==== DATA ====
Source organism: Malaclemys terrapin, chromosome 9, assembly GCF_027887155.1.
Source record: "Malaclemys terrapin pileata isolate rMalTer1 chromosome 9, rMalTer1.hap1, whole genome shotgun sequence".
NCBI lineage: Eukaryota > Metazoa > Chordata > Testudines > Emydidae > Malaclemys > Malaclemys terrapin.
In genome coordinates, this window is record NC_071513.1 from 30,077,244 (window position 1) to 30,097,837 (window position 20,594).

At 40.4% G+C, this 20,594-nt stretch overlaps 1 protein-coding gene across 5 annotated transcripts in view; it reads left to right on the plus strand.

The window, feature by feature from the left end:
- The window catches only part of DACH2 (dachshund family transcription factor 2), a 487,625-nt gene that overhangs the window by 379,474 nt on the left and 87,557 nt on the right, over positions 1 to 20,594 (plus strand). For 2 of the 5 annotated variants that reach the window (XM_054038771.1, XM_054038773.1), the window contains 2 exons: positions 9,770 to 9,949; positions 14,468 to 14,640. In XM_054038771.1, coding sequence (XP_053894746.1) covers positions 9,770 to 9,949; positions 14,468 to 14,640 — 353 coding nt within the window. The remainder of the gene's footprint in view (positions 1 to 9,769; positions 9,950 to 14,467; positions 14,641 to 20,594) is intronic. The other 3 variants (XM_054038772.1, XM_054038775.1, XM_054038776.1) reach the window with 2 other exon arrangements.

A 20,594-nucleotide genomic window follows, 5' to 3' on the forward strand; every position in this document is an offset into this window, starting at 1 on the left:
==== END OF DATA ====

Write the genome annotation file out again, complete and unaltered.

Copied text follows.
Source organism: Malaclemys terrapin, chromosome 9, assembly GCF_027887155.1.
Source record: "Malaclemys terrapin pileata isolate rMalTer1 chromosome 9, rMalTer1.hap1, whole genome shotgun sequence".
NCBI lineage: Eukaryota > Metazoa > Chordata > Testudines > Emydidae > Malaclemys > Malaclemys terrapin.
In genome coordinates, this window is record NC_071513.1 from 30,077,244 (window position 1) to 30,097,837 (window position 20,594).

At 40.4% G+C, this 20,594-nt stretch overlaps 1 protein-coding gene across 5 annotated transcripts in view; it reads left to right on the plus strand.

The window, feature by feature from the left end:
- The window catches only part of DACH2 (dachshund family transcription factor 2), a 487,625-nt gene that overhangs the window by 379,474 nt on the left and 87,557 nt on the right, over positions 1 to 20,594 (plus strand). For 2 of the 5 annotated variants that reach the window (XM_054038771.1, XM_054038773.1), the window contains 2 exons: positions 9,770 to 9,949; positions 14,468 to 14,640. In XM_054038771.1, coding sequence (XP_053894746.1) covers positions 9,770 to 9,949; positions 14,468 to 14,640 — 353 coding nt within the window. The remainder of the gene's footprint in view (positions 1 to 9,769; positions 9,950 to 14,467; positions 14,641 to 20,594) is intronic. The other 3 variants (XM_054038772.1, XM_054038775.1, XM_054038776.1) reach the window with 2 other exon arrangements.

A 20,594-nucleotide genomic window follows, 5' to 3' on the forward strand; every position in this document is an offset into this window, starting at 1 on the left: